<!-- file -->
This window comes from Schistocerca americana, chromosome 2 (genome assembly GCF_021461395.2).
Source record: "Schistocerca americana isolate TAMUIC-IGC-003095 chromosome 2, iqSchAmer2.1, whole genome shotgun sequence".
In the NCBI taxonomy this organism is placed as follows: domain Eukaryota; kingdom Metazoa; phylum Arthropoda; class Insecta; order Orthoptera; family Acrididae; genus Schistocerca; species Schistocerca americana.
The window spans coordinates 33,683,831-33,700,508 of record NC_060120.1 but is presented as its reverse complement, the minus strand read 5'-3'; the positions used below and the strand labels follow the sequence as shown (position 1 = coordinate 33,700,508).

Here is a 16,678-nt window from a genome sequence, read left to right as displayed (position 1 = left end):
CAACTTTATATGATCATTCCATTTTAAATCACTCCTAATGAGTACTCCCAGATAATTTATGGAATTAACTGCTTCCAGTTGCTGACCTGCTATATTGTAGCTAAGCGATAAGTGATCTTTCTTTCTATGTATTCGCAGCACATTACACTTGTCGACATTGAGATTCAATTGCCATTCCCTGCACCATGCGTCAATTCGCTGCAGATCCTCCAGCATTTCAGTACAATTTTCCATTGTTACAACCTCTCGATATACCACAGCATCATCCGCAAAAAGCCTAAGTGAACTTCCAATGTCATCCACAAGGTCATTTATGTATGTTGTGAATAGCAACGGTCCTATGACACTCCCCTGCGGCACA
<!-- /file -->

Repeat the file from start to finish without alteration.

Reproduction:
This window comes from Schistocerca americana, chromosome 2 (genome assembly GCF_021461395.2).
Source record: "Schistocerca americana isolate TAMUIC-IGC-003095 chromosome 2, iqSchAmer2.1, whole genome shotgun sequence".
In the NCBI taxonomy this organism is placed as follows: domain Eukaryota; kingdom Metazoa; phylum Arthropoda; class Insecta; order Orthoptera; family Acrididae; genus Schistocerca; species Schistocerca americana.
The window spans coordinates 33,683,831-33,700,508 of record NC_060120.1 but is presented as its reverse complement, the minus strand read 5'-3'; the positions used below and the strand labels follow the sequence as shown (position 1 = coordinate 33,700,508).

Here is a 16,678-nt window from a genome sequence, read left to right as displayed (position 1 = left end):
CAACTTTATATGATCATTCCATTTTAAATCACTCCTAATGAGTACTCCCAGATAATTTATGGAATTAACTGCTTCCAGTTGCTGACCTGCTATATTGTAGCTAAGCGATAAGTGATCTTTCTTTCTATGTATTCGCAGCACATTACACTTGTCGACATTGAGATTCAATTGCCATTCCCTGCACCATGCGTCAATTCGCTGCAGATCCTCCAGCATTTCAGTACAATTTTCCATTGTTACAACCTCTCGATATACCACAGCATCATCCGCAAAAAGCCTAAGTGAACTTCCAATGTCATCCACAAGGTCATTTATGTATGTTGTGAATAGCAACGGTCCTATGACACTCCCCTGCGGCACA